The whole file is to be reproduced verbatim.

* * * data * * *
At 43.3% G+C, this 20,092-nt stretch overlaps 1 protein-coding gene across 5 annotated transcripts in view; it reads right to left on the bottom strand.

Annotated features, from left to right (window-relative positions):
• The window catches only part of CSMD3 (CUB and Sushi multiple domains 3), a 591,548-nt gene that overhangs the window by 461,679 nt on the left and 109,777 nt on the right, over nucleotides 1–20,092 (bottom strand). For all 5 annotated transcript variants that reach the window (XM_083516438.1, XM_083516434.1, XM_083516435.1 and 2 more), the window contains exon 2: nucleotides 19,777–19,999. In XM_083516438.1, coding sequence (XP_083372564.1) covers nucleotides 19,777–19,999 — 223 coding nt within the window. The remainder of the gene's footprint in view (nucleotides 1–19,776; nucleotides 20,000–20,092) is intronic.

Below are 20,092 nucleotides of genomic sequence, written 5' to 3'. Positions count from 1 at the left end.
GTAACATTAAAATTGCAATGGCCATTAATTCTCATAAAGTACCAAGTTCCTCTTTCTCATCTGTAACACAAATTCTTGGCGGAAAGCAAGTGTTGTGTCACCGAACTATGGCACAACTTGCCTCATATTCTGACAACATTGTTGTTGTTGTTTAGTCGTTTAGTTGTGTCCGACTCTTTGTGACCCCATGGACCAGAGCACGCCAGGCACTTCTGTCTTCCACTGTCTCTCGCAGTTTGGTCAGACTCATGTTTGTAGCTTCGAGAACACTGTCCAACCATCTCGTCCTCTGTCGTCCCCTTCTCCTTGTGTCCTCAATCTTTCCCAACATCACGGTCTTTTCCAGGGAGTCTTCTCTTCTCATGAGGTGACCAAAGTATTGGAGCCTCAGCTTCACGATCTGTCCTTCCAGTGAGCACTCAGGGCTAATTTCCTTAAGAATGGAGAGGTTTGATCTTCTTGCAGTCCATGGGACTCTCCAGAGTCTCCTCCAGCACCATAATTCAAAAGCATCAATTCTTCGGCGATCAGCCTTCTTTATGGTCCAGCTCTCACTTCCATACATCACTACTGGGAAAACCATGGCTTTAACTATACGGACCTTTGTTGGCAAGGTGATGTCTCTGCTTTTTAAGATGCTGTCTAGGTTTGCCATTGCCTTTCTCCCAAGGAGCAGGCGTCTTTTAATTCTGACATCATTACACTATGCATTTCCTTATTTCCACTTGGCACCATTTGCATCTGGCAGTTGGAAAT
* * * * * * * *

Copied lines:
At 43.3% G+C, this 20,092-nt stretch overlaps 1 protein-coding gene across 5 annotated transcripts in view; it reads right to left on the bottom strand.

Annotated features, from left to right (window-relative positions):
• The window catches only part of CSMD3 (CUB and Sushi multiple domains 3), a 591,548-nt gene that overhangs the window by 461,679 nt on the left and 109,777 nt on the right, over nucleotides 1–20,092 (bottom strand). For all 5 annotated transcript variants that reach the window (XM_083516438.1, XM_083516434.1, XM_083516435.1 and 2 more), the window contains exon 2: nucleotides 19,777–19,999. In XM_083516438.1, coding sequence (XP_083372564.1) covers nucleotides 19,777–19,999 — 223 coding nt within the window. The remainder of the gene's footprint in view (nucleotides 1–19,776; nucleotides 20,000–20,092) is intronic.

Below are 20,092 nucleotides of genomic sequence, written 5' to 3'. Positions count from 1 at the left end.
GTAACATTAAAATTGCAATGGCCATTAATTCTCATAAAGTACCAAGTTCCTCTTTCTCATCTGTAACACAAATTCTTGGCGGAAAGCAAGTGTTGTGTCACCGAACTATGGCACAACTTGCCTCATATTCTGACAACATTGTTGTTGTTGTTTAGTCGTTTAGTTGTGTCCGACTCTTTGTGACCCCATGGACCAGAGCACGCCAGGCACTTCTGTCTTCCACTGTCTCTCGCAGTTTGGTCAGACTCATGTTTGTAGCTTCGAGAACACTGTCCAACCATCTCGTCCTCTGTCGTCCCCTTCTCCTTGTGTCCTCAATCTTTCCCAACATCACGGTCTTTTCCAGGGAGTCTTCTCTTCTCATGAGGTGACCAAAGTATTGGAGCCTCAGCTTCACGATCTGTCCTTCCAGTGAGCACTCAGGGCTAATTTCCTTAAGAATGGAGAGGTTTGATCTTCTTGCAGTCCATGGGACTCTCCAGAGTCTCCTCCAGCACCATAATTCAAAAGCATCAATTCTTCGGCGATCAGCCTTCTTTATGGTCCAGCTCTCACTTCCATACATCACTACTGGGAAAACCATGGCTTTAACTATACGGACCTTTGTTGGCAAGGTGATGTCTCTGCTTTTTAAGATGCTGTCTAGGTTTGCCATTGCCTTTCTCCCAAGGAGCAGGCGTCTTTTAATTCTGACATCATTACACTATGCATTTCCTTATTTCCACTTGGCACCATTTGCATCTGGCAGTTGGAAAT